Jessup crash on U.S. 1 kills 4

The Baltimore Sun

Four people, including an infant, died when their car collided with a truck during the morning rush hour yesterday on a stretch of Howard County highway that neighbors described as busy and dangerous.

The victims included two adult women and an infant girl, all believed to be from Laurel. Also pronounced dead at the scene on U.S. 1 in Jessup was the car's driver, a man from out of state. A 4-year-old girl was flown to Johns Hopkins Children's Center in Baltimore, where she was in critical condition late yesterday.

While county police investigated the accident scene yesterday, residents of a nearby community gathered and said the 50 mph speed limit and heavy traffic make for hazardous driving.

"I have been here a little over 1 1/2 years, and I've known at least seven accidents," said Goldie Leizear, who lives in Brentwood Manor. "There is too much traffic through here."

Police were working late yesterday to confirm the identities of the victims, but named the occupants of the truck as Stanley Wells, 54, of Baltimore, who was driving, and Sean Foote, 23, of Columbia. The two work for a liquor distribution company, police said. Both suffered minor injuries and were taken to Howard County General Hospital.

Police said they do not expect to bring charges against the driver of the truck.

The accident occurred just after 7:30 a.m. between Routes 32 and 175. Police said witnesses told investigators that a southbound Nissan Altima crossed the double-yellow center line and collided head-on with the northbound truck.

The Altima was traveling on a stretch of the road that rises gradually before leveling off at Patuxent Range Road, where there is a traffic signal. The accident occurred near the entrance to Brentwood Manor. Police closed U.S. 1 in both directions for five hours.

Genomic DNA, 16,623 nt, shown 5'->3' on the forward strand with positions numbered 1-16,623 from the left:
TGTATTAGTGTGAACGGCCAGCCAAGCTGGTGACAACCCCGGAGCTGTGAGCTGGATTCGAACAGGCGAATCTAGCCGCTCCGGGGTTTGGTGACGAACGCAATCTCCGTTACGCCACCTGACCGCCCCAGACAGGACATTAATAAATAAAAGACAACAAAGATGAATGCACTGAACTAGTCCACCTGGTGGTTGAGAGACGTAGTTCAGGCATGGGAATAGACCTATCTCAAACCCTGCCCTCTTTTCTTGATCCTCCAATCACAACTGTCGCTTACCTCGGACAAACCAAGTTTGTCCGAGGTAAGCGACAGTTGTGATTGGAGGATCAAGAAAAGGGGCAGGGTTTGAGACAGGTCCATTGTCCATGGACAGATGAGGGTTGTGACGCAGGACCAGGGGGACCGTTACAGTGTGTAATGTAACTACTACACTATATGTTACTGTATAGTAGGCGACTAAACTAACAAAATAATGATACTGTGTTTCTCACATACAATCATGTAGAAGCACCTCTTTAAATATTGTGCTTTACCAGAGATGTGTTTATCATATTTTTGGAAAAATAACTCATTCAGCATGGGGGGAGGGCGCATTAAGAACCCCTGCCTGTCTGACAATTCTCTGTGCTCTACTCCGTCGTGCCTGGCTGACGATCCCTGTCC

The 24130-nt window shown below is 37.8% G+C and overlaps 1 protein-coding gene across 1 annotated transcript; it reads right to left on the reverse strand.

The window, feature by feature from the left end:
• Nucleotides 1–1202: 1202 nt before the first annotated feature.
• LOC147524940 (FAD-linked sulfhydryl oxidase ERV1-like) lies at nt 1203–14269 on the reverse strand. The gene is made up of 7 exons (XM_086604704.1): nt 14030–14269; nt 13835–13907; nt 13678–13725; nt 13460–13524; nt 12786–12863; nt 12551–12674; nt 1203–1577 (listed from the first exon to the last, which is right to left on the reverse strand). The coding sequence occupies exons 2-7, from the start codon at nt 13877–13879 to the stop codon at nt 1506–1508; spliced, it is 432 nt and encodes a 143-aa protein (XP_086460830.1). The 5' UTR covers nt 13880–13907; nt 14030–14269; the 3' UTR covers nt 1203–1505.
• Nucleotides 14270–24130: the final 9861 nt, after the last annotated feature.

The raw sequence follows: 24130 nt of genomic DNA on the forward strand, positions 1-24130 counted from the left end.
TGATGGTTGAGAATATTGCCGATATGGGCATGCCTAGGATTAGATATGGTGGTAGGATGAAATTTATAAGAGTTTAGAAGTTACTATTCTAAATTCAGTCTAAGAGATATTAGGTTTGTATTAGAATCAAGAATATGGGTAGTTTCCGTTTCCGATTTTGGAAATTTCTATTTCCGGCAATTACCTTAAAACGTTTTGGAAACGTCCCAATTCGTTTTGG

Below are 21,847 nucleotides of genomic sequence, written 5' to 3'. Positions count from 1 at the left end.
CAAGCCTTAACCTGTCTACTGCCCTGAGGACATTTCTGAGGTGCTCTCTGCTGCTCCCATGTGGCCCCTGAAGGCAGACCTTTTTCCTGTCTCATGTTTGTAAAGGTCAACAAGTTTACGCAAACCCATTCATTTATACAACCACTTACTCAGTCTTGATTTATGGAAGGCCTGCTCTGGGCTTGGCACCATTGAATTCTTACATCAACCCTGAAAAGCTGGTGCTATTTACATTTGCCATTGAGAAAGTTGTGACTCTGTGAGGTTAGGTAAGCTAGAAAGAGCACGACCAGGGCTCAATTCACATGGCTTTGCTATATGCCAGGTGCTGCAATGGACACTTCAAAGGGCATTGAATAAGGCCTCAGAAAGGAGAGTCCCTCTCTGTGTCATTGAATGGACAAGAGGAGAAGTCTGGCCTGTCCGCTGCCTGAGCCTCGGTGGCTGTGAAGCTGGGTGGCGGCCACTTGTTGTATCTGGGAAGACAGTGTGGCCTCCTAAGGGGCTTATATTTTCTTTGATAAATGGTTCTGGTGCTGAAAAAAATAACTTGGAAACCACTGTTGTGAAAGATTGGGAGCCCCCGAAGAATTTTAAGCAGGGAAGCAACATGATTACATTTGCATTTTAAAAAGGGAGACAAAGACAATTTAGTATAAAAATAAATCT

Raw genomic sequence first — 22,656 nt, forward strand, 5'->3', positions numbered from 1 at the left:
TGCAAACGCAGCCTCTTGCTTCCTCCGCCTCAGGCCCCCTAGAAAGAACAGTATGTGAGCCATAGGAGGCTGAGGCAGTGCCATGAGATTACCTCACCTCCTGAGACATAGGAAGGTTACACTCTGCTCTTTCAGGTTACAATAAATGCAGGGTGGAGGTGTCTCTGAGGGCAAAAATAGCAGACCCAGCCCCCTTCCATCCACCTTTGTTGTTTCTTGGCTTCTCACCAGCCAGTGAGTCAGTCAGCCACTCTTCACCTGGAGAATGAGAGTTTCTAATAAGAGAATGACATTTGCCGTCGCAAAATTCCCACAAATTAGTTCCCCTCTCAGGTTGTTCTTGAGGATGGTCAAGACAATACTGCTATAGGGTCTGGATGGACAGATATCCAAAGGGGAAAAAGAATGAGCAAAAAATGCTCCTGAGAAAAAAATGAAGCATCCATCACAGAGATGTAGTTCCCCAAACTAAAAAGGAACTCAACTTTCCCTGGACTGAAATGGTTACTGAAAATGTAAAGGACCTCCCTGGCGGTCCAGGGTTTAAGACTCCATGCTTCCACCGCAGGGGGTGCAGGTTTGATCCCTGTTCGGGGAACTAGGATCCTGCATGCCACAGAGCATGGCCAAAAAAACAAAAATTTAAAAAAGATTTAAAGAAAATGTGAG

Onlookers watched as a tow truck prepared to haul away the wreckage. The front portion of the Altima was crushed, though much of the back portion remained intact.

"This is an accident waiting to happen," said Mary Shaffer, who has lived in the 200-unit mobile home community since it opened 15 years ago.

"I always go to the top of the hill and turn around at the light," Shaffer said, referring to the signal at Patuxent Range Road.

"Every time you come in and out of here, you hold your breath," Leizear said, referring to the entrance to the community. "The traffic volume is too high. How many fatalities do we have to have to warrant a light?"

State Highway Administration spokesman David Buck noted the signal at Patuxent Range Road and said "signals have to be placed appropriately."

Referring to the witnesses' accounts to police that the Altima crossed the center line, Buck said, "That has nothing to do with a signal or lack of a signal." The agency has not received formal requests to study that roadway, he said.

The SHA will not release accident statistics for the road until after a final report is released by police, Buck said.

"Route 1 is a very industrial area," he said. "There's a lot of stop-and-go traffic, a lot of turns."

Buck said the administration investigates all reports from fatal crashes on state roads.

Reached yesterday evening by telephone, Leizear said that she and several neighbors plan to write a letter and collect signatures for a petition in an attempt to bring about change. Leizear said she has called the county government several times in recent months to complain about conditions on U.S. 1.

"I just want to cry," Leizear said of yesterday's accident. "It's so sad. ... I think we just need someone to stand up for us and say, 'This needs to be done.'"

Sun reporter Larry Carson contributed to this article.

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